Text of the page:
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Rep. Ben McAdams seeks more compensation for downwinders

By Lisa Riley Roche, KSL | Posted - Jul. 6, 2020 at 5:25 p.m.

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WEST VALLEY CITY — Rep. Ben McAdams, D-Utah, called Monday for an extension of the federal compensation for Utahns, as well as residents of other states across the country, who were exposed to radiation from nuclear testing in Nevada and for a stop to new explosive nuclear weapons testing.

“Utah has paid dearly for trusting the government in the past. Nuclear clouds must never again be allowed to threaten the health and the safety of those living downwind,” the 4th Congressional District representative said during a news conference at the Utah Cultural Celebration Center.

McAdams is a cosponsor of amendments to the Radiation Exposure Compensation Act from Rep. Ben Ray Luján, D-New Mexico, that would increase compensation to $150,000 and expand eligibility for the program, now set to expire in 2022, to all Utah counties and 11 other states, Guam and the Mariana Islands, through 2045.

The legislation also lifts a limit on benefits to members of the Navajo Nation exposed to deadly radiation from working in uranium mines and mills, so those employed as miners, millers or ore transporters after 1972 can qualify.

He is also backing the Preserving Leadership Against Nuclear Explosives Testing (PLANET) Act, which has been introduced by two Nevada representatives and succeeded in getting language in a House spending bill to prohibit the use of funds to conduct or make preparations for any explosive nuclear weapons tests.

McAdams said that “shockingly,” President Donald Trump’s administration is talking about resuming nuclear testing, something he called “unconscionable” at a time when thousands of Utahns are still affected by cancers related to radioactive fallout.

Many affected by previous tests have been able to seek compensation, he said, including Utahns living outside Beaver, Garfield, Iron, Kane, Millard, Paiute, San Juan, Sevier, Washington and Wayne counties, or those who were not in specific counties in Arizona and Nevada.

Mary Dickson holds up a map that she keeps with her that shows the path of nuclear fallout from at least three nuclear tests in Nevada, as she thanks Rep. Ben McAdams, D-Utah, for his support to expand and extend the Radiation Exposure Compensation Act, during a press conference at the Utah Cultural Celebration Center in West Valley City on Monday, July 6, 2020. (Photo: Steve Griffin, KSL)

More than $2.3 billion in payments have been approved for some 36,000-plus claimants since the program began in 1990, but McAdams said that still “falls short of making amends to the hundreds of thousands of Americans who suffered illness and death but never got so much as an apology by their government.”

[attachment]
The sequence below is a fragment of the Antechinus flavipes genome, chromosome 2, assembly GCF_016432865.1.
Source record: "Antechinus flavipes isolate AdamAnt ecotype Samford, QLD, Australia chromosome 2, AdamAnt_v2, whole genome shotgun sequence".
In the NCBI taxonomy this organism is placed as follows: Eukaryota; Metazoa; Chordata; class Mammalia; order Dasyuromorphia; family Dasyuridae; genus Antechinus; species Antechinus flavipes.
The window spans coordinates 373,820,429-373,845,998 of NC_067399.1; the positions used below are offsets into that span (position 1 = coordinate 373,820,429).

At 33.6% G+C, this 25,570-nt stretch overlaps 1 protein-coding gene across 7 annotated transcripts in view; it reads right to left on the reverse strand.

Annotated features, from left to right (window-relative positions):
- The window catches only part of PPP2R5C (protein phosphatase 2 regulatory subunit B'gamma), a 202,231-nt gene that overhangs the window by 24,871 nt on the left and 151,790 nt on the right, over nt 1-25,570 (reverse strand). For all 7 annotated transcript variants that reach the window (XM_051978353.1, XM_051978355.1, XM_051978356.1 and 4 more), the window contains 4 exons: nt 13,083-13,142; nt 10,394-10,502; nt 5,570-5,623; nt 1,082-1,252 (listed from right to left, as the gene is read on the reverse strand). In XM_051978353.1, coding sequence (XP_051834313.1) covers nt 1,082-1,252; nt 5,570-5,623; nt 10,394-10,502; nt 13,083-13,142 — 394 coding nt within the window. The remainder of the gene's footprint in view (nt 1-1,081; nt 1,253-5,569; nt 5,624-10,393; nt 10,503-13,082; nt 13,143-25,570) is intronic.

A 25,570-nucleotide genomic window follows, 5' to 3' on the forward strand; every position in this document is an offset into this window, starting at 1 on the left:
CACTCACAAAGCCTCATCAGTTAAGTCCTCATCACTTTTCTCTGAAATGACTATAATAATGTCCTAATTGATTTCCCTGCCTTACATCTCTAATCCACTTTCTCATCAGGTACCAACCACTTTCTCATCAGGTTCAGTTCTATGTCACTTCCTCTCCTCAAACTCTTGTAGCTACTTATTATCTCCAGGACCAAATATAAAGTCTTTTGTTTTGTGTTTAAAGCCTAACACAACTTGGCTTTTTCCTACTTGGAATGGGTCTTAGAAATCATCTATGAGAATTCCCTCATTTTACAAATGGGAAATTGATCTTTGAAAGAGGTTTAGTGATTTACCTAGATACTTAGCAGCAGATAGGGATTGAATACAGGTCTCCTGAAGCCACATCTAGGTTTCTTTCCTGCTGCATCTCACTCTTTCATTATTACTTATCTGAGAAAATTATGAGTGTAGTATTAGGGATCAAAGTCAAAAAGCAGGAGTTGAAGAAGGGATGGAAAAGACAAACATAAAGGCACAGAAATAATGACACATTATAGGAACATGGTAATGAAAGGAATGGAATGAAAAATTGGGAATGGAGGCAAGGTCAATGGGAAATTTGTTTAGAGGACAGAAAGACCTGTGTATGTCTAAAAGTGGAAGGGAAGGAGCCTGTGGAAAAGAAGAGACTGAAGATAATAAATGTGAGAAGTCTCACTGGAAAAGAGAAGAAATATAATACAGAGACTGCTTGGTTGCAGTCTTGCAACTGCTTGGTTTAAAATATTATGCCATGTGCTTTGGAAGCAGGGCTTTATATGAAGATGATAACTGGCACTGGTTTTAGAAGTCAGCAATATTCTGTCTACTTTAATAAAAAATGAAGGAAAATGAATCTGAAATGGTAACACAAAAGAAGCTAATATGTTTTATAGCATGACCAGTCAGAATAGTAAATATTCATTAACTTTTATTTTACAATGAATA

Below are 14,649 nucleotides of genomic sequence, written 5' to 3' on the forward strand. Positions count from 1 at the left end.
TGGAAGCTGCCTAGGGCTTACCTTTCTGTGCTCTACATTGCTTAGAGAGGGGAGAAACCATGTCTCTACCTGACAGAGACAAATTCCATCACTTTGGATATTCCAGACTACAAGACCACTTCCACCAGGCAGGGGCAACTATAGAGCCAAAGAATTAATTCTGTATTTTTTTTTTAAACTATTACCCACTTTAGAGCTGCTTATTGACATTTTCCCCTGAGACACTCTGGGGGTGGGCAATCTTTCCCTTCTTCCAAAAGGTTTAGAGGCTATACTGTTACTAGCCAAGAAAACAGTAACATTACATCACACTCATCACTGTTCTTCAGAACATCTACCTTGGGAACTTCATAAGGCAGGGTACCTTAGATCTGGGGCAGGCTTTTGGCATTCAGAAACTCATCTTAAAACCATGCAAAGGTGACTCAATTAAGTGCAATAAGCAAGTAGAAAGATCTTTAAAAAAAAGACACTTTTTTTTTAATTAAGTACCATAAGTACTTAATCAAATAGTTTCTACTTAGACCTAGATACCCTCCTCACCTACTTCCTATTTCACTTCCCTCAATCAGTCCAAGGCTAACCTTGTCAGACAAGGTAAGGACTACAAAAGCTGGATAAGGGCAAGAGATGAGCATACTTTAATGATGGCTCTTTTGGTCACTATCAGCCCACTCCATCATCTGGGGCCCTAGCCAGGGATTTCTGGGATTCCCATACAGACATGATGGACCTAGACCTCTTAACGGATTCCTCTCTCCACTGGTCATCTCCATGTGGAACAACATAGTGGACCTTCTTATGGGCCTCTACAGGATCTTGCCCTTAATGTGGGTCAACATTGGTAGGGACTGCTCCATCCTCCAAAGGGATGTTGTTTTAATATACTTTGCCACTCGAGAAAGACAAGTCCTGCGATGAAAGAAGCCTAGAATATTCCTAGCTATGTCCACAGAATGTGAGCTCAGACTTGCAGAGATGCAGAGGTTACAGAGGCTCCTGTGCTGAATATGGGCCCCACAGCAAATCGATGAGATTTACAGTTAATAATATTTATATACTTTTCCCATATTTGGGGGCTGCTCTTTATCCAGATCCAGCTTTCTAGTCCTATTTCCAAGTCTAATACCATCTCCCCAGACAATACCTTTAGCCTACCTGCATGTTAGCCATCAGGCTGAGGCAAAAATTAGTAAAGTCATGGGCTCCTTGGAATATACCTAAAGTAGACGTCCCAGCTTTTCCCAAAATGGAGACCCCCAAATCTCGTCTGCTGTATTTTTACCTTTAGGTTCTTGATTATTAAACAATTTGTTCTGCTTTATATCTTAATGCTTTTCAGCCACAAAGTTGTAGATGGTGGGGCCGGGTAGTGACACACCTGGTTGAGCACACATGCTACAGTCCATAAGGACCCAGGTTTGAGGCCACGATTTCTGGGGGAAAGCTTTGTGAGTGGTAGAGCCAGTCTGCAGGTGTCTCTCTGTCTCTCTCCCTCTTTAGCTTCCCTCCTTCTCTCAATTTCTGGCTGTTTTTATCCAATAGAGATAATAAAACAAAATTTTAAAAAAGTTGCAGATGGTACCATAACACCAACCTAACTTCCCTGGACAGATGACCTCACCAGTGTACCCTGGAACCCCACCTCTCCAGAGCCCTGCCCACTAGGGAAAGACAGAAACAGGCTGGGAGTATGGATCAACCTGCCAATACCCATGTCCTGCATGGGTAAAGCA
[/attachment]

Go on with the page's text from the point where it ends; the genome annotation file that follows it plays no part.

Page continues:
He noted Monday marks the 58th anniversary of an underground bomb detonation at the Nevada Test Site north of Las Vegas that spread a radioactive cloud that crossed Salt Lake City and continued over Wyoming, South Dakota, Iowa, Nebraska, Missouri, Kentucky and Tennessee.

Studies by the National Cancer Institute have shown radioactive fallout from the testing, which ended in 1992, may have reached every state and may be responsible for as many as 212,000 cases of thyroid cancer alone, McAdams said, adding that former Utah Gov. Scott Matheson, who grew up in Iron County, died at 61 from multiple myeloma.

“Utah families are still suffering and dying as a result of health effects from nuclear tests conducted decades ago. We have not yet compensated thousands of Utahns injured by their own government, who told them there was ‘no danger’ from nuclear weapons tests,” McAdams said.

Mary Dickson said she is a downwinder who grew up in Salt Lake City and had thyroid cancer.

“I watched people in my neighborhood get sick and die. I lost a sister. I have another sister who is fighting cancer now. I have watched the staggering human cost of nuclear testing and it has been incredibly painful,” she said at the news conference. “If we don’t keep telling our stories, they die with us.”

Dickson said she is convinced the current administration has no idea of the toll nuclear testing has taken.

Fallout, she said, wasn’t just a problem in southern Utah, but all of the state, as well as other parts of the country.

Rep. Ben McAdams, D-Utah, talks about his support to expand and extend the Radiation Exposure Compensation Act, as he points to a photograph of a nuclear blast in Nevada during a press conference at the Utah Cultural Celebration Center in West Valley City on Monday, July 6, 2020. (Photo: Steve Griffin, KSL)

“Americans across this country have paid dearly. Americans who were deemed expendable by our own government, who are again being deemed expendable in the name of what? National security? I don’t think so. That we are even thinking about testing nuclear weapons again is beyond the pale to me,” Dickson said.

Labeling it “so immoral,” she said more lives have been lost to fallout than the novel coronavirus. “You know what? When that fallout spread across the United States, no one told us we were at risk. ... There were no masks that would have protected us. Nothing would have protected us.”

Deb Sawyer, Utah Campaign to Abolish Nuclear Weapons, said during the news conference that both the compensation act amendments and efforts to stop further testing are “critical concerns.” Sawyer said, like COVID-19, nuclear testing has affected the entire globe.

“We humans have some serious issues before us. We can all too easily trivialize others,” she said, describing the history of nuclear testing worldwide as being interwoven with racial injustice because of those most affected. “So we need to see how we have been wrong. And then we can change.”


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